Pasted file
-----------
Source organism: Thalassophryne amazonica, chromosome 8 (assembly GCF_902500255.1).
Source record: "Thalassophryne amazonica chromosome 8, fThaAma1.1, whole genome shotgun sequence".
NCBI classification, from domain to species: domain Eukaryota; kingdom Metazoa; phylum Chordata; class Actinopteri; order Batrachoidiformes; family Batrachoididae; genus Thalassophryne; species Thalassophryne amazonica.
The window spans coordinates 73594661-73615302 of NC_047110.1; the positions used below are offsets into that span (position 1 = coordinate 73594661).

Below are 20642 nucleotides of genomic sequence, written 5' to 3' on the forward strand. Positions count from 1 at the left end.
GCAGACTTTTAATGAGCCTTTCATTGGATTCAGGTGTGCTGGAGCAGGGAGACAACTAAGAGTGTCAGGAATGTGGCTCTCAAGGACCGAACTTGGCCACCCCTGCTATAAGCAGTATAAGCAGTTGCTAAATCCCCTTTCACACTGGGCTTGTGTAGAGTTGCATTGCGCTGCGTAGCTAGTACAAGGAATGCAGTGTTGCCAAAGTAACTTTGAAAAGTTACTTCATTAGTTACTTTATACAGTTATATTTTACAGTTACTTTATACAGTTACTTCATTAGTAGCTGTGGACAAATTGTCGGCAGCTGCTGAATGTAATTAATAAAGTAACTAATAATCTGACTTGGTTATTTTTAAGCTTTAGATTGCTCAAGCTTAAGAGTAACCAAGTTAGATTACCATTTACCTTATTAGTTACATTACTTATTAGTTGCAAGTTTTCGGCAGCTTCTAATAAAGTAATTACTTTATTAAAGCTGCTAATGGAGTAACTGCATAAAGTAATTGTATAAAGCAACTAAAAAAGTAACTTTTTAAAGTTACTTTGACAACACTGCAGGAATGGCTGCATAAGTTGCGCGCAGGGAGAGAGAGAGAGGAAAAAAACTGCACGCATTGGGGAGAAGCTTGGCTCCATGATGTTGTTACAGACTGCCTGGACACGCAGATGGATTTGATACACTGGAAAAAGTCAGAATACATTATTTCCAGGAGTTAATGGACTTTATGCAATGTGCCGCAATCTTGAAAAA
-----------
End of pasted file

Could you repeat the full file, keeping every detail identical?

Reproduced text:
Source organism: Thalassophryne amazonica, chromosome 8 (assembly GCF_902500255.1).
Source record: "Thalassophryne amazonica chromosome 8, fThaAma1.1, whole genome shotgun sequence".
NCBI classification, from domain to species: domain Eukaryota; kingdom Metazoa; phylum Chordata; class Actinopteri; order Batrachoidiformes; family Batrachoididae; genus Thalassophryne; species Thalassophryne amazonica.
The window spans coordinates 73594661-73615302 of NC_047110.1; the positions used below are offsets into that span (position 1 = coordinate 73594661).

Below are 20642 nucleotides of genomic sequence, written 5' to 3' on the forward strand. Positions count from 1 at the left end.
GCAGACTTTTAATGAGCCTTTCATTGGATTCAGGTGTGCTGGAGCAGGGAGACAACTAAGAGTGTCAGGAATGTGGCTCTCAAGGACCGAACTTGGCCACCCCTGCTATAAGCAGTATAAGCAGTTGCTAAATCCCCTTTCACACTGGGCTTGTGTAGAGTTGCATTGCGCTGCGTAGCTAGTACAAGGAATGCAGTGTTGCCAAAGTAACTTTGAAAAGTTACTTCATTAGTTACTTTATACAGTTATATTTTACAGTTACTTTATACAGTTACTTCATTAGTAGCTGTGGACAAATTGTCGGCAGCTGCTGAATGTAATTAATAAAGTAACTAATAATCTGACTTGGTTATTTTTAAGCTTTAGATTGCTCAAGCTTAAGAGTAACCAAGTTAGATTACCATTTACCTTATTAGTTACATTACTTATTAGTTGCAAGTTTTCGGCAGCTTCTAATAAAGTAATTACTTTATTAAAGCTGCTAATGGAGTAACTGCATAAAGTAATTGTATAAAGCAACTAAAAAAGTAACTTTTTAAAGTTACTTTGACAACACTGCAGGAATGGCTGCATAAGTTGCGCGCAGGGAGAGAGAGAGAGGAAAAAAACTGCACGCATTGGGGAGAAGCTTGGCTCCATGATGTTGTTACAGACTGCCTGGACACGCAGATGGATTTGATACACTGGAAAAAGTCAGAATACATTATTTCCAGGAGTTAATGGACTTTATGCAATGTGCCGCAATCTTGAAAAA